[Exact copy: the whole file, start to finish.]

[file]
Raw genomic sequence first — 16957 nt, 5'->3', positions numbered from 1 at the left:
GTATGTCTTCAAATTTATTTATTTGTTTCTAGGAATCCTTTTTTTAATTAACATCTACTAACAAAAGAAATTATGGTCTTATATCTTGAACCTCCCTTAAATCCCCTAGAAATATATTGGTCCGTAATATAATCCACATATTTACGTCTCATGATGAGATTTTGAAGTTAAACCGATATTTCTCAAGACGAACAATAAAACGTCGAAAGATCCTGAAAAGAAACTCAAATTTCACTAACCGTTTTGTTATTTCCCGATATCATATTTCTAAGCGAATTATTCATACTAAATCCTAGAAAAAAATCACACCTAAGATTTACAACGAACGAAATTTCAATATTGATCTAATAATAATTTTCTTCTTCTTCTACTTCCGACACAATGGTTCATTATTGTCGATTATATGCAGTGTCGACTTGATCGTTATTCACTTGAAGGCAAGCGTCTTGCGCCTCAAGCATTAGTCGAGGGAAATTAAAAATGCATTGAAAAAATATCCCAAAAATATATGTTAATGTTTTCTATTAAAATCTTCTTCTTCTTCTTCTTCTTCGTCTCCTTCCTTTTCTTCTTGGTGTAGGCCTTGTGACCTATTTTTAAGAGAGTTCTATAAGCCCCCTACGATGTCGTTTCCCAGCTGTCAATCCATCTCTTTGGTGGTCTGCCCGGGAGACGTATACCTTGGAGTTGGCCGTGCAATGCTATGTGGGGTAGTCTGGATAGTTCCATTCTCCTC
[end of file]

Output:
Raw genomic sequence first — 16957 nt, 5'->3', positions numbered from 1 at the left:
GTATGTCTTCAAATTTATTTATTTGTTTCTAGGAATCCTTTTTTTAATTAACATCTACTAACAAAAGAAATTATGGTCTTATATCTTGAACCTCCCTTAAATCCCCTAGAAATATATTGGTCCGTAATATAATCCACATATTTACGTCTCATGATGAGATTTTGAAGTTAAACCGATATTTCTCAAGACGAACAATAAAACGTCGAAAGATCCTGAAAAGAAACTCAAATTTCACTAACCGTTTTGTTATTTCCCGATATCATATTTCTAAGCGAATTATTCATACTAAATCCTAGAAAAAAATCACACCTAAGATTTACAACGAACGAAATTTCAATATTGATCTAATAATAATTTTCTTCTTCTTCTACTTCCGACACAATGGTTCATTATTGTCGATTATATGCAGTGTCGACTTGATCGTTATTCACTTGAAGGCAAGCGTCTTGCGCCTCAAGCATTAGTCGAGGGAAATTAAAAATGCATTGAAAAAATATCCCAAAAATATATGTTAATGTTTTCTATTAAAATCTTCTTCTTCTTCTTCTTCTTCGTCTCCTTCCTTTTCTTCTTGGTGTAGGCCTTGTGACCTATTTTTAAGAGAGTTCTATAAGCCCCCTACGATGTCGTTTCCCAGCTGTCAATCCATCTCTTTGGTGGTCTGCCCGGGAGACGTATACCTTGGAGTTGGCCGTGCAATGCTATGTGGGGTAGTCTGGATAGTTCCATTCTCCTC